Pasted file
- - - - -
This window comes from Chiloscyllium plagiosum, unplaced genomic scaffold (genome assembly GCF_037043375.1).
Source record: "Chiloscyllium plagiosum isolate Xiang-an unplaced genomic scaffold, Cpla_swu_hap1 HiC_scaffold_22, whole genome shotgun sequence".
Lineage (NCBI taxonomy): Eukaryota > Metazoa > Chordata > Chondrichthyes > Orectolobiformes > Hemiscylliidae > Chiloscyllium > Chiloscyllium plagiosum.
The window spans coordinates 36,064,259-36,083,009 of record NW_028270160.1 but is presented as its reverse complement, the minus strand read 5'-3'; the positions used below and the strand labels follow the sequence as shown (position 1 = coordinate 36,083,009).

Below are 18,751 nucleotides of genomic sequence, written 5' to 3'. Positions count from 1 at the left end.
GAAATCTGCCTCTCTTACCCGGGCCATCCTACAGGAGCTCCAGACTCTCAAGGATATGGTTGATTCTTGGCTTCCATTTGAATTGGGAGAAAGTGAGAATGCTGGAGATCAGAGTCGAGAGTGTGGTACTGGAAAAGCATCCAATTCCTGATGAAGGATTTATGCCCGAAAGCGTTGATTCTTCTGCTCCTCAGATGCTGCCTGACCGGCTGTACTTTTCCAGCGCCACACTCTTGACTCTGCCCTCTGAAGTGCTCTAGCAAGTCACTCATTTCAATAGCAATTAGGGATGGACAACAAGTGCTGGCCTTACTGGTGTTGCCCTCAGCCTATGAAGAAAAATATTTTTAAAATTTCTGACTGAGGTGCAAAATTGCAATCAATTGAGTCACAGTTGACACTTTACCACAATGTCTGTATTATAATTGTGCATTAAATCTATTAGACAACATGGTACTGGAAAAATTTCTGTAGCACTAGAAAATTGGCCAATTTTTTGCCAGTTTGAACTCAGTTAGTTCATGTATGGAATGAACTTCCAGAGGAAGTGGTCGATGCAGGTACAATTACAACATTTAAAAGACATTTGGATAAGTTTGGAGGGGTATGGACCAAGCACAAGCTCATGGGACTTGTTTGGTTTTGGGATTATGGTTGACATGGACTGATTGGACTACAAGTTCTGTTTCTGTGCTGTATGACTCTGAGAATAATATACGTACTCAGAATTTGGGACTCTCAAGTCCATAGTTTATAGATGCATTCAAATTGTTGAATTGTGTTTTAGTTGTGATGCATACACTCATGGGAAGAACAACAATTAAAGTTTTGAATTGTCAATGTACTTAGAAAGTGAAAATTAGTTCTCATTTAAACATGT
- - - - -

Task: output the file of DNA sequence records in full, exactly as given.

This window comes from Chiloscyllium plagiosum, unplaced genomic scaffold (genome assembly GCF_037043375.1).
Source record: "Chiloscyllium plagiosum isolate Xiang-an unplaced genomic scaffold, Cpla_swu_hap1 HiC_scaffold_22, whole genome shotgun sequence".
Lineage (NCBI taxonomy): Eukaryota > Metazoa > Chordata > Chondrichthyes > Orectolobiformes > Hemiscylliidae > Chiloscyllium > Chiloscyllium plagiosum.
The window spans coordinates 36,064,259-36,083,009 of record NW_028270160.1 but is presented as its reverse complement, the minus strand read 5'-3'; the positions used below and the strand labels follow the sequence as shown (position 1 = coordinate 36,083,009).

Below are 18,751 nucleotides of genomic sequence, written 5' to 3'. Positions count from 1 at the left end.
GAAATCTGCCTCTCTTACCCGGGCCATCCTACAGGAGCTCCAGACTCTCAAGGATATGGTTGATTCTTGGCTTCCATTTGAATTGGGAGAAAGTGAGAATGCTGGAGATCAGAGTCGAGAGTGTGGTACTGGAAAAGCATCCAATTCCTGATGAAGGATTTATGCCCGAAAGCGTTGATTCTTCTGCTCCTCAGATGCTGCCTGACCGGCTGTACTTTTCCAGCGCCACACTCTTGACTCTGCCCTCTGAAGTGCTCTAGCAAGTCACTCATTTCAATAGCAATTAGGGATGGACAACAAGTGCTGGCCTTACTGGTGTTGCCCTCAGCCTATGAAGAAAAATATTTTTAAAATTTCTGACTGAGGTGCAAAATTGCAATCAATTGAGTCACAGTTGACACTTTACCACAATGTCTGTATTATAATTGTGCATTAAATCTATTAGACAACATGGTACTGGAAAAATTTCTGTAGCACTAGAAAATTGGCCAATTTTTTGCCAGTTTGAACTCAGTTAGTTCATGTATGGAATGAACTTCCAGAGGAAGTGGTCGATGCAGGTACAATTACAACATTTAAAAGACATTTGGATAAGTTTGGAGGGGTATGGACCAAGCACAAGCTCATGGGACTTGTTTGGTTTTGGGATTATGGTTGACATGGACTGATTGGACTACAAGTTCTGTTTCTGTGCTGTATGACTCTGAGAATAATATACGTACTCAGAATTTGGGACTCTCAAGTCCATAGTTTATAGATGCATTCAAATTGTTGAATTGTGTTTTAGTTGTGATGCATACACTCATGGGAAGAACAACAATTAAAGTTTTGAATTGTCAATGTACTTAGAAAGTGAAAATTAGTTCTCATTTAAACATGT